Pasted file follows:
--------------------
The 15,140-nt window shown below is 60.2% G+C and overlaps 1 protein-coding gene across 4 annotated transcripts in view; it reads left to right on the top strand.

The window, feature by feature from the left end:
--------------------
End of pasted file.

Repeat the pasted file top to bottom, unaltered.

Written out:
The 15,140-nt window shown below is 60.2% G+C and overlaps 1 protein-coding gene across 4 annotated transcripts in view; it reads left to right on the top strand.

The window, feature by feature from the left end: